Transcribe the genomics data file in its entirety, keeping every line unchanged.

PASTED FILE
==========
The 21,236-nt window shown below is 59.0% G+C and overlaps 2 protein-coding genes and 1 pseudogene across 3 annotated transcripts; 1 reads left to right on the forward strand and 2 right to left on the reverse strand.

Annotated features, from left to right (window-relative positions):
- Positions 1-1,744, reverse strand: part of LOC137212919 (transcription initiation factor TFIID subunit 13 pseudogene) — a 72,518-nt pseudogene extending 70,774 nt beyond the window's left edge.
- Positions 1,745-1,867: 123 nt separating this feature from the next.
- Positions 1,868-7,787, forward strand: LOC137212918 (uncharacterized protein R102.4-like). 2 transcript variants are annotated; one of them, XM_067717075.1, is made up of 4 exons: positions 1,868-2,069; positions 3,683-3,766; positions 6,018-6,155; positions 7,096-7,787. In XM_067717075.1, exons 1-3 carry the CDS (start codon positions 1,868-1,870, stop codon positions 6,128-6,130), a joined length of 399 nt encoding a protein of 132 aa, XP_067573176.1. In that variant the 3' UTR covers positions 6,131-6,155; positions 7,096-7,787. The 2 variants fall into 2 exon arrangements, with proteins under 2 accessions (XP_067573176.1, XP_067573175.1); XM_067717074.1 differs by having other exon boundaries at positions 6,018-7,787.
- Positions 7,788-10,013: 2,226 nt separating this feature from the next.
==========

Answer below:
The 21,236-nt window shown below is 59.0% G+C and overlaps 2 protein-coding genes and 1 pseudogene across 3 annotated transcripts; 1 reads left to right on the forward strand and 2 right to left on the reverse strand.

Annotated features, from left to right (window-relative positions):
- Positions 1-1,744, reverse strand: part of LOC137212919 (transcription initiation factor TFIID subunit 13 pseudogene) — a 72,518-nt pseudogene extending 70,774 nt beyond the window's left edge.
- Positions 1,745-1,867: 123 nt separating this feature from the next.
- Positions 1,868-7,787, forward strand: LOC137212918 (uncharacterized protein R102.4-like). 2 transcript variants are annotated; one of them, XM_067717075.1, is made up of 4 exons: positions 1,868-2,069; positions 3,683-3,766; positions 6,018-6,155; positions 7,096-7,787. In XM_067717075.1, exons 1-3 carry the CDS (start codon positions 1,868-1,870, stop codon positions 6,128-6,130), a joined length of 399 nt encoding a protein of 132 aa, XP_067573176.1. In that variant the 3' UTR covers positions 6,131-6,155; positions 7,096-7,787. The 2 variants fall into 2 exon arrangements, with proteins under 2 accessions (XP_067573176.1, XP_067573175.1); XM_067717074.1 differs by having other exon boundaries at positions 6,018-7,787.
- Positions 7,788-10,013: 2,226 nt separating this feature from the next.